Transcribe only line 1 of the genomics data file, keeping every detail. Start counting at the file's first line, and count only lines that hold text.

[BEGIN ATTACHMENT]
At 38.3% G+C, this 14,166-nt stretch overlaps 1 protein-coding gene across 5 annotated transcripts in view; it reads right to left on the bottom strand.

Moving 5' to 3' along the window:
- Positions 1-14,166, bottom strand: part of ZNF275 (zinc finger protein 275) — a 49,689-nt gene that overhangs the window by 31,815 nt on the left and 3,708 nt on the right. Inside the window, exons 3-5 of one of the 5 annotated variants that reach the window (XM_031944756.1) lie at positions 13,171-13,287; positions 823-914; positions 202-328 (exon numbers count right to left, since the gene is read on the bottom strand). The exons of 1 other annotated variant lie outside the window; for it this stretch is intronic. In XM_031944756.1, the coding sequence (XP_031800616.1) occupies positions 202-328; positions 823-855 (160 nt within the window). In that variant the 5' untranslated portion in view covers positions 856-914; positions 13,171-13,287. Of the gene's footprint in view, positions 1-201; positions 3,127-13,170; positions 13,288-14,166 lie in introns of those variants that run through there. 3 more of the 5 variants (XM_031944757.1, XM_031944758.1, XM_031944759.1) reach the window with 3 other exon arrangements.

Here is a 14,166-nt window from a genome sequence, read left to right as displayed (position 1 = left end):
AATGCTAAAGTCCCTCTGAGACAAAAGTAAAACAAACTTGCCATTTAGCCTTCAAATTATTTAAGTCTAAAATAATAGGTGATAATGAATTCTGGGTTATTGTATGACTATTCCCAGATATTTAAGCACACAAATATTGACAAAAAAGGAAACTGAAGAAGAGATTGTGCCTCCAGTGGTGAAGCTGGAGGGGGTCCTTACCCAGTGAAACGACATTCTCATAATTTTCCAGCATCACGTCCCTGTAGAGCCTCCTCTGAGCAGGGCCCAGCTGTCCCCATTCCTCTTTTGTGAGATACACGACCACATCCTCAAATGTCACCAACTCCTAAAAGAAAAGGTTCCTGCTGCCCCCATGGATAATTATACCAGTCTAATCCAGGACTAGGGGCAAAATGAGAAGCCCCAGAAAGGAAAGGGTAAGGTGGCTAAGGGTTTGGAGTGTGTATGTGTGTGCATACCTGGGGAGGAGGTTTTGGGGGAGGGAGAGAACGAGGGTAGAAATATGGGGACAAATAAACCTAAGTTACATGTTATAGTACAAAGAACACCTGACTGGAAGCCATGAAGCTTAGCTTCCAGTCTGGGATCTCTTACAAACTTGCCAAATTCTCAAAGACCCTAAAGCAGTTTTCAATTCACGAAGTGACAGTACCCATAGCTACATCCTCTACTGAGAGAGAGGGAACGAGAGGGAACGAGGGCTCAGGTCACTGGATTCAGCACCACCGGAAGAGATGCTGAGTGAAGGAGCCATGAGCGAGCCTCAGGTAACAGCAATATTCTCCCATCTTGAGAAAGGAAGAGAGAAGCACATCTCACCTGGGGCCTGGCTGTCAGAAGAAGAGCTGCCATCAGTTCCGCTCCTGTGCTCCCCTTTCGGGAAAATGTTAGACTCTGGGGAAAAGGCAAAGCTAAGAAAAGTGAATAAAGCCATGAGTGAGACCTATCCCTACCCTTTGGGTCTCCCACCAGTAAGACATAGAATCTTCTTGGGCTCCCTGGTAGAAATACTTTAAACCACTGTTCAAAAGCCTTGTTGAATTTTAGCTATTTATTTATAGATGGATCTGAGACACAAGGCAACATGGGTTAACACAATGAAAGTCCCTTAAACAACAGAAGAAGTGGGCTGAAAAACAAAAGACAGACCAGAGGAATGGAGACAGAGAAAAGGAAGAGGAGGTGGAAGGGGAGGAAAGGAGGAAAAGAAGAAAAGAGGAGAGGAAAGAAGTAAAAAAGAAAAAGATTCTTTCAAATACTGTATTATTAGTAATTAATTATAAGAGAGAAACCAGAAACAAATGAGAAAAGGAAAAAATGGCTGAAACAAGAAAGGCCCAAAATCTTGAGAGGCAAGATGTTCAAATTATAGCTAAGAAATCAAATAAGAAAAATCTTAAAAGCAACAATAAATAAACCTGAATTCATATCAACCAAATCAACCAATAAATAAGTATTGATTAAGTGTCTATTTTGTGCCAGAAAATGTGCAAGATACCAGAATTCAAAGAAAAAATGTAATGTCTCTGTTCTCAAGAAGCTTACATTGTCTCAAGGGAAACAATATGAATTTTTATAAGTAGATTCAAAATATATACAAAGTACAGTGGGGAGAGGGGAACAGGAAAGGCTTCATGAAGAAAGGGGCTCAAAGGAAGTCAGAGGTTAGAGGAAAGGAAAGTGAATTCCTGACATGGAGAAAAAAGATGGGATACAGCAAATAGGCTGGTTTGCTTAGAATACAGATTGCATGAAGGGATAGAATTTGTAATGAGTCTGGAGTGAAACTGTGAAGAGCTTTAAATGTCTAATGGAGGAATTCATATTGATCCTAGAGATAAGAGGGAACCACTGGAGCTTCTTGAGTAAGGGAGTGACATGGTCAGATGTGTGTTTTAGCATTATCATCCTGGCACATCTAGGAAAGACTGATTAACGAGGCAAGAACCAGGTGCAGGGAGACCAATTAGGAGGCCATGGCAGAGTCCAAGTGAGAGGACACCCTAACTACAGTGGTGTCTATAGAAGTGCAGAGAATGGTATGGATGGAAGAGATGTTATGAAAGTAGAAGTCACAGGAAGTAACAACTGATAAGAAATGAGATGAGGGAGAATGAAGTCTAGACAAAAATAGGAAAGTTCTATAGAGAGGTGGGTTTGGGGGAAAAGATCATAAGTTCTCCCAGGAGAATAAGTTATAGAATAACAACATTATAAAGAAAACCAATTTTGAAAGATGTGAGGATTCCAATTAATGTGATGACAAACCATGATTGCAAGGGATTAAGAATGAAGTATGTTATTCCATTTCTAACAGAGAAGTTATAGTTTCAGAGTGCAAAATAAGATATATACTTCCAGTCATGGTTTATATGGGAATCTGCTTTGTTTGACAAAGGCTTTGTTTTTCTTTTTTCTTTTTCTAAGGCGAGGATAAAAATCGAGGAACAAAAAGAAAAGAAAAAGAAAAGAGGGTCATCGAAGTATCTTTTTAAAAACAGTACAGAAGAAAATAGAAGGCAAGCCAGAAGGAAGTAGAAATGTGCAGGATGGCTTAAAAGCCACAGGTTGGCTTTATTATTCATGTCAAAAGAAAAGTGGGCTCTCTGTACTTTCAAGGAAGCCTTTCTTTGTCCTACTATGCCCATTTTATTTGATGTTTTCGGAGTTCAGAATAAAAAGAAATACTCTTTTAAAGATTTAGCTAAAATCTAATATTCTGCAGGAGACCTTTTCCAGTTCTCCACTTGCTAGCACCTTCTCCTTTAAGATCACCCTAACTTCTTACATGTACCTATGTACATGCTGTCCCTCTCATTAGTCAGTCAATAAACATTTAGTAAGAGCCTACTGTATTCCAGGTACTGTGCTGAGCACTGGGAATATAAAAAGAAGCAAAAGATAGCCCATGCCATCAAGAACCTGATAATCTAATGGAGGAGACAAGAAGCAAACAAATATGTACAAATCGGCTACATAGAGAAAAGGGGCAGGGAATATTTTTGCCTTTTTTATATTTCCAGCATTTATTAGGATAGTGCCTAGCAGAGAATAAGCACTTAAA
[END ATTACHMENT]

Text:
At 38.3% G+C, this 14,166-nt stretch overlaps 1 protein-coding gene across 5 annotated transcripts in view; it reads right to left on the bottom strand.